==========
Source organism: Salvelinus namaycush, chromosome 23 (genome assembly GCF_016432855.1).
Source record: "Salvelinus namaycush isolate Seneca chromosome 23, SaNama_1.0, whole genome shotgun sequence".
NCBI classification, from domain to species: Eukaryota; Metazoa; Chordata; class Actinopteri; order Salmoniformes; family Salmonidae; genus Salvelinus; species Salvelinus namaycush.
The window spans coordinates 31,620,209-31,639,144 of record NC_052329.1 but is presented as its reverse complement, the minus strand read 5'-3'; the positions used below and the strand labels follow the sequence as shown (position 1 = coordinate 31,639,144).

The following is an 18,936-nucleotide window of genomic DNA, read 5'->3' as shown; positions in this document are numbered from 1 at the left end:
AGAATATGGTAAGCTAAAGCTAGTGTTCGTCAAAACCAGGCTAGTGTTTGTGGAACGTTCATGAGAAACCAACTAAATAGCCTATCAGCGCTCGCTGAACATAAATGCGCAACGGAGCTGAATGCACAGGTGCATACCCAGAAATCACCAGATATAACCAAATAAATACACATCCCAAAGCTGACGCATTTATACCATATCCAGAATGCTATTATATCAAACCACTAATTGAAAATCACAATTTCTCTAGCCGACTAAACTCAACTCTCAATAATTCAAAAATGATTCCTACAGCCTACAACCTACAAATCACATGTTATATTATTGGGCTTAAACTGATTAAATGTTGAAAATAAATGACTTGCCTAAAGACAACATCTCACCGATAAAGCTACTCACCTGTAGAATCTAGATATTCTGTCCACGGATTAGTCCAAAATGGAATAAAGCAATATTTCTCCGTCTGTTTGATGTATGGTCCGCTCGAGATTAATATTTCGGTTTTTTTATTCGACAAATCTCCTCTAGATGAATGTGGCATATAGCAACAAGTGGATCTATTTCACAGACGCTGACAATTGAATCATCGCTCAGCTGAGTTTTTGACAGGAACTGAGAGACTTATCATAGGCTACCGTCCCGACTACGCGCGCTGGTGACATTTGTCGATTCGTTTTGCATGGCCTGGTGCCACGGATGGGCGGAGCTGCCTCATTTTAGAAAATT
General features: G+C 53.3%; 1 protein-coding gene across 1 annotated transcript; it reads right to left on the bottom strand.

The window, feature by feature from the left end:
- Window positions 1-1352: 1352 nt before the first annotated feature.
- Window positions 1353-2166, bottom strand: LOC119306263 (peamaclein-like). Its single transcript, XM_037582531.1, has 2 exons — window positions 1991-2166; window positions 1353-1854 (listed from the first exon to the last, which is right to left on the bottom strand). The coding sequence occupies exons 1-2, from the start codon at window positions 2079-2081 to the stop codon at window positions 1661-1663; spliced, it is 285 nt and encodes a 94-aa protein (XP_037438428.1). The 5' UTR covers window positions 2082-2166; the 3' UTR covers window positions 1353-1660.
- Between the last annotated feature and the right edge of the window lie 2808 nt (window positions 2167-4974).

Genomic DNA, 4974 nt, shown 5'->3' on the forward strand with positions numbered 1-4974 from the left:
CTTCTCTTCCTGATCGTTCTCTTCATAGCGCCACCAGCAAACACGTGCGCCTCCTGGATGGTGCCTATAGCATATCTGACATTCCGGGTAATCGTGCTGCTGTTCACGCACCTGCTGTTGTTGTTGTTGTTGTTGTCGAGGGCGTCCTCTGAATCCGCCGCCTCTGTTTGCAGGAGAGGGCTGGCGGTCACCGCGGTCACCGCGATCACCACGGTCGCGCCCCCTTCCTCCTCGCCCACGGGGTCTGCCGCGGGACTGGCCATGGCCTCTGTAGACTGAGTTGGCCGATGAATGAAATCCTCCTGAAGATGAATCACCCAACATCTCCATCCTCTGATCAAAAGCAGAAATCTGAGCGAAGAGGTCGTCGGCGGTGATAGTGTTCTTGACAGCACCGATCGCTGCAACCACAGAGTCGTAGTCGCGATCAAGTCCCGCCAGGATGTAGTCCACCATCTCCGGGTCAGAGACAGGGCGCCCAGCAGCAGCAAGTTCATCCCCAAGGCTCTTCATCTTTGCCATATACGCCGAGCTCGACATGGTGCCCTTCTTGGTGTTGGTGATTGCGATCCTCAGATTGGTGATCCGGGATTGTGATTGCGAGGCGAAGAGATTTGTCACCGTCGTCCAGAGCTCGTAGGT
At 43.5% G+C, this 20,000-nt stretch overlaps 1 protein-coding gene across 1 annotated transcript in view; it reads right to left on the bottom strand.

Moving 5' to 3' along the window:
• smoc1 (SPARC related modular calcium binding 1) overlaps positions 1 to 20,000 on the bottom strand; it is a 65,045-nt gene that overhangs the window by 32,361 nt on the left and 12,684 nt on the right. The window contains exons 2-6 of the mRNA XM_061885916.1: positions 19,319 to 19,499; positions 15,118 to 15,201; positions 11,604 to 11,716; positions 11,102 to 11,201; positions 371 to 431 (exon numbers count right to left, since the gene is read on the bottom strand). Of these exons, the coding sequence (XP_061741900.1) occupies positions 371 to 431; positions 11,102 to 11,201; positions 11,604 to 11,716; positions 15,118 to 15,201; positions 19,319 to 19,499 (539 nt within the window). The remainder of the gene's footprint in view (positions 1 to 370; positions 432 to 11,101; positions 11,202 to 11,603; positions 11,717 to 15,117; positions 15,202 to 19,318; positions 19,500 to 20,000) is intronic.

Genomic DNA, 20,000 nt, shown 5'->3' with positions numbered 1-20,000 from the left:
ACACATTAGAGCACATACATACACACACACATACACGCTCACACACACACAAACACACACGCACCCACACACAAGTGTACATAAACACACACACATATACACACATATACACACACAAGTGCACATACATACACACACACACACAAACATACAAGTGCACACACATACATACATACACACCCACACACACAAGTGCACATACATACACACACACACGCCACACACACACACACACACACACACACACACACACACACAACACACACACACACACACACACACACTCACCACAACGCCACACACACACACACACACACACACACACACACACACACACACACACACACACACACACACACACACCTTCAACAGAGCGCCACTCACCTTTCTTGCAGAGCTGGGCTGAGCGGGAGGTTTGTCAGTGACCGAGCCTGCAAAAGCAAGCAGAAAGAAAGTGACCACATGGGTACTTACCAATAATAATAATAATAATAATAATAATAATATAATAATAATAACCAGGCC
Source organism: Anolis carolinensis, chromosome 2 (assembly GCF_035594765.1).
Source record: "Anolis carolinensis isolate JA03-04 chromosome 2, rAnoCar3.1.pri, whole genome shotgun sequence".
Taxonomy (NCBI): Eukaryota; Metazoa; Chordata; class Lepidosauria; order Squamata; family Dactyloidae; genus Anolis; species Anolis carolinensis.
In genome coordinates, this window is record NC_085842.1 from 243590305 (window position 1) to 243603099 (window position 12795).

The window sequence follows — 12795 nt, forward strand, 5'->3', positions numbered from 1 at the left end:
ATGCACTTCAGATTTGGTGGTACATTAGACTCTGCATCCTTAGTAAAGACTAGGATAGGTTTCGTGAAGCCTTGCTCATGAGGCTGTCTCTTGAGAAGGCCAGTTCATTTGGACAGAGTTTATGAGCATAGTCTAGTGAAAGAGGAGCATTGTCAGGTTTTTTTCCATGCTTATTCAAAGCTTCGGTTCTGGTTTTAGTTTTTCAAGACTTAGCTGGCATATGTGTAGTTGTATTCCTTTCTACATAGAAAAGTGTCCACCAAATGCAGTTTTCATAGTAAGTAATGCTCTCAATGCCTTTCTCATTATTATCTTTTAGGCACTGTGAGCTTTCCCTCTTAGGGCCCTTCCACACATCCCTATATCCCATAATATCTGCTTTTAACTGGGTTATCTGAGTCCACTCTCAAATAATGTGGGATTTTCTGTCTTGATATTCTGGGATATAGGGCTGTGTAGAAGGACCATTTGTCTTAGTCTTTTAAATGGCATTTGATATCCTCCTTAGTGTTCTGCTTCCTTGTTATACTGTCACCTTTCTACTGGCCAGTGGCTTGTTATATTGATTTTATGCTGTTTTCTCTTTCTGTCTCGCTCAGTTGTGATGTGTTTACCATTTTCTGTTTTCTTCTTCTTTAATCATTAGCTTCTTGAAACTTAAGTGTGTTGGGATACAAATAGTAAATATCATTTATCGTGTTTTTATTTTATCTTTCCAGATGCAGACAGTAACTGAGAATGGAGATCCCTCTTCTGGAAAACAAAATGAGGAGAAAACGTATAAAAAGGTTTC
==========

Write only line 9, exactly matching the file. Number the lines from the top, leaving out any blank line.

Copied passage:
- Window positions 1-1352: 1352 nt before the first annotated feature.